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  • The Apple/WWDC Disconnect Never Ends

    June 12th, 2014

    To some, Apple's new announcements at the WWDC represented a coming of age for the company under the leadership of Tim Cook. It's certainly more open, considering that developers have a little more freedom to talk about prerelease software. So now they can actually discuss what they're doing with outsiders, although they aren't able to actually review the product or post screen shots. Of course, that doesn't stop some from doing just that, but at least they have a little more latitude.

    Little of that impacts anyone outside of our little tech bubble. I mean, if you asked most users of Apple gear what "Mapgate" or "AntennaGate" were all about, their eyes would glaze over. It was never on their radar, even though the first, Maps for iOS 7, was riddled with serious bugs when first released.

    In any case, since it is important to the folks who frequent these pages, I'll focus on the ways some elements of the tech media are unable to understand Apple. It seems curious for a company that has existed since the 1970s. Sure, there have been leadership changes, financial ups and downs, and some really mediocre products over the years. But Apple's playbook since 1997, when Steve Jobs took over as iCEO, has been crystal clear. Focus on a small number of high-profile gadgets, and support those gadgets with Apple-built software and services.

    Oh, and of course earn high profits from everything as much as possible. But services such as iTunes, despite being quite successful even if judged as an independent business, are largely focused on adding value to your iPhone, iPad, Mac and even the usually-neglected iPod touch.

    But that doesn't stop some of the critics from demanding that Apple open the crown jewels — the operating systems — or Siri, iWork and other products to third parties including Android. Sure, anything run from your browser, such as the iCloud version of iWork, is cross-platform. iTunes, iCloud and even the AirPort Utility for an AirPort base station are available for Windows users. After the recent purchase of Beats Electronics, Apple will reportedly allow Android users to continue to access their Beats Music subscriptions.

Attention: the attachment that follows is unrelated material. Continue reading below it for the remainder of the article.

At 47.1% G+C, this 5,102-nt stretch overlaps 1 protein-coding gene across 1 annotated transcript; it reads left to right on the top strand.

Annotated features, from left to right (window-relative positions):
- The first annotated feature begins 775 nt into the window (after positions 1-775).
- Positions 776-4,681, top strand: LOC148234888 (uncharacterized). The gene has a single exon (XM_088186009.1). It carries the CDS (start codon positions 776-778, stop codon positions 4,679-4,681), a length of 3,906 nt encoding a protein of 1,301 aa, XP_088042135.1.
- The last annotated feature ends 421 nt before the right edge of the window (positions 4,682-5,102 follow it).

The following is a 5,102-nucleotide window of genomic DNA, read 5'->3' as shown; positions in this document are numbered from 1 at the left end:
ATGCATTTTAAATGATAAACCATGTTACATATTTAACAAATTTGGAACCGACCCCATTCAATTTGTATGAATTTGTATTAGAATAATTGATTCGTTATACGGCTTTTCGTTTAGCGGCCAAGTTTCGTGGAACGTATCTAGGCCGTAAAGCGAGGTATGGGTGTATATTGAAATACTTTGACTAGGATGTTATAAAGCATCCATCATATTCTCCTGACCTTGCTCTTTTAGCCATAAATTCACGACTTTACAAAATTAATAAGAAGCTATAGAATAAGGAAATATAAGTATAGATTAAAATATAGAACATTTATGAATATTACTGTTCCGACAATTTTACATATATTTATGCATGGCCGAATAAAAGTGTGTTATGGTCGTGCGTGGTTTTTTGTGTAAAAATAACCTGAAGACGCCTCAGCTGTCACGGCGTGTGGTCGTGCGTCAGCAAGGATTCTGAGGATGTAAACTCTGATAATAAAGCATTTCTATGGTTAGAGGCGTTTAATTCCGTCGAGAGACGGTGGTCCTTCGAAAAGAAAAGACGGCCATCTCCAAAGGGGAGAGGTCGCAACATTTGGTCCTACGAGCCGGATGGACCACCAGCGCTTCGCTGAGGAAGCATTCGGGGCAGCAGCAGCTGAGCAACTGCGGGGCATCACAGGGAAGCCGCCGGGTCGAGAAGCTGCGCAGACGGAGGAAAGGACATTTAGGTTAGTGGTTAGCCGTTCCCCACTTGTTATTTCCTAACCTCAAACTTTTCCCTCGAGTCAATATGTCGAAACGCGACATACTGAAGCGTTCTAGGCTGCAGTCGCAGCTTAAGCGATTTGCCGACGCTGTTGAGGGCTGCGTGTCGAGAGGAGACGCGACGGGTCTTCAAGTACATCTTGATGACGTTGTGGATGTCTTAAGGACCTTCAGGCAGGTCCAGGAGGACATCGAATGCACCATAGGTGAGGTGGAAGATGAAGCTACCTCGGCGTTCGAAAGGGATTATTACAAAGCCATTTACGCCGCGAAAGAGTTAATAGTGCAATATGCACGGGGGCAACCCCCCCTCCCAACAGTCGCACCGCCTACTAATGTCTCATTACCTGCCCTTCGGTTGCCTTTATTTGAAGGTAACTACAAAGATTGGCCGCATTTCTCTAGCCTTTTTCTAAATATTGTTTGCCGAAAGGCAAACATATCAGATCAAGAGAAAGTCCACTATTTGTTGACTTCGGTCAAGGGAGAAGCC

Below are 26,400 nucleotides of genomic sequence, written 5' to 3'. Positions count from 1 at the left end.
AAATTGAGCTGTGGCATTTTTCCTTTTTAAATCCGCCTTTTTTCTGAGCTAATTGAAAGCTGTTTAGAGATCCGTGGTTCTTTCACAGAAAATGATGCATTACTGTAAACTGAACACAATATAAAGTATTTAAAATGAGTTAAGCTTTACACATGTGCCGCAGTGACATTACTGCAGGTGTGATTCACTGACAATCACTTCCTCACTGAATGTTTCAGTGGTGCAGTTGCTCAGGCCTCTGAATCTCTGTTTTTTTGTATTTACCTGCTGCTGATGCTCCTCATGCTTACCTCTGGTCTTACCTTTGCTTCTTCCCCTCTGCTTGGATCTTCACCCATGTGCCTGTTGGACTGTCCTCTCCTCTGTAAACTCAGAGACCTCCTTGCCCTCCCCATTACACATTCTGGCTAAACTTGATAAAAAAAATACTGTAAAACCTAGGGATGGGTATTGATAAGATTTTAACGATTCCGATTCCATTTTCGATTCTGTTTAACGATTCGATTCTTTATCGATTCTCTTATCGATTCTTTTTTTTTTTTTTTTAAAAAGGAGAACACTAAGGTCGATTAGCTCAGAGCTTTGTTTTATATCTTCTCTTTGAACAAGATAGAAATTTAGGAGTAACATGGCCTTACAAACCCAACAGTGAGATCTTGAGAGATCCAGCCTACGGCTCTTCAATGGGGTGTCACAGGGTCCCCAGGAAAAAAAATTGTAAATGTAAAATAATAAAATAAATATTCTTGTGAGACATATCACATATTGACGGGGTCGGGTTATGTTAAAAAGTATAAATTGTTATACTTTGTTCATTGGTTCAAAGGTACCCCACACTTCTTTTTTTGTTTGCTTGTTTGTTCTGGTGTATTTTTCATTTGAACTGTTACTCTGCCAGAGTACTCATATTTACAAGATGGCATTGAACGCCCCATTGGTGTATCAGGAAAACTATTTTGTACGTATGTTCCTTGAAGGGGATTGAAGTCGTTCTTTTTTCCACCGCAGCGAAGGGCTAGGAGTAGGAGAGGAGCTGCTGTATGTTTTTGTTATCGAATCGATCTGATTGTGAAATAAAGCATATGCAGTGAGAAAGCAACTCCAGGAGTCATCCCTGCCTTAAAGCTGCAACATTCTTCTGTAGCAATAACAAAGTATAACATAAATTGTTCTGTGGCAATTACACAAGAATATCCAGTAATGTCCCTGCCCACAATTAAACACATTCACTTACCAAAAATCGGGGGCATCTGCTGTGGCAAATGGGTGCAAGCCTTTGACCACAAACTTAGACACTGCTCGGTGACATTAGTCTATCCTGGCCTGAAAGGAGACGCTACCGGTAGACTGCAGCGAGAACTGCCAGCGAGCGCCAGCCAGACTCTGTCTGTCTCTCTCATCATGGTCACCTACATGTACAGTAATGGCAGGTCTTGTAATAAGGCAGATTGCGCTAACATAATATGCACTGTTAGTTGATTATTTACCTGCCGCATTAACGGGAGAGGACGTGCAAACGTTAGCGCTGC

But since the services and apps are largely designed to service Apple gear, which is where Apple earns the lion's share of profits, it would be absolutely foolish to open up things too much. If Apple stuff is available on any platform, why buy hardware with the Apple label? And, no, I won't get into the so-called "Apple Tax." That's overblown, and when you compare Apple gear fairly with the competition, including hardware capability and bundled software, the alleged price difference is much less than you expect, and in some cases, non-existent.

    Still, Apple clearly picks and chooses which products to offer to Windows users, or to make available online. The critics have no cogent arguments to justify opening up everything.

    At the same time, iOS 8 does represent a number of efforts to open the platform to afford more profit-making opportunities for developers. Among the key changes is systemwide support for third-party keyboards. You'll be able to swap in keyboards from Swype and other companies and have it replace the one Apple provides, and several companies who deliver such apps to Android are already planning iOS versions.

    Apple's decision to allow iOS apps to talk to one another, to add features and services, creates all sorts of fascinating possibilities for new and enhanced features. You can add this and other methods to open up the platform and rightly state that you could do some of that in different ways on other mobile platforms. But that's never the point. Apple doesn't so much invent a new product category as make it viable. Consider the iPod, the iPhone and the iPad as examples.

    One of the most important new iOS features is HealthKit, which has the potential of revolutionizing the early 20th century methods of creating and storing medical information. So much of it is still done with paper, so much of it is done with medical instrumentation that doesn't even talk to each other. You wonder how many people get subpar care because the medical records are not integrated, or they forgot to mention a critical tidbit of information to a nurse or a doctor as the same questions were repeated over and over again. I want to assume your privacy will be respected.

    Clearly, HealthKit may be a key component of the iWatch, should such a product appear. That and HomeKit would be tailor made for a wearable device don't you think?

    Perhaps that's the reason why financial and media pundits seem suddenly so positive about Apple's future projects. Even though Samsung is, for example, making a half-hearted health-related initiative in the Galaxy S5, it smacks of a desperate effort to hold off Apple at the pass. It didn't work. Who is still talking about Samsung, or about Microsoft and the Surface 3 for that matter? Not many it seems.



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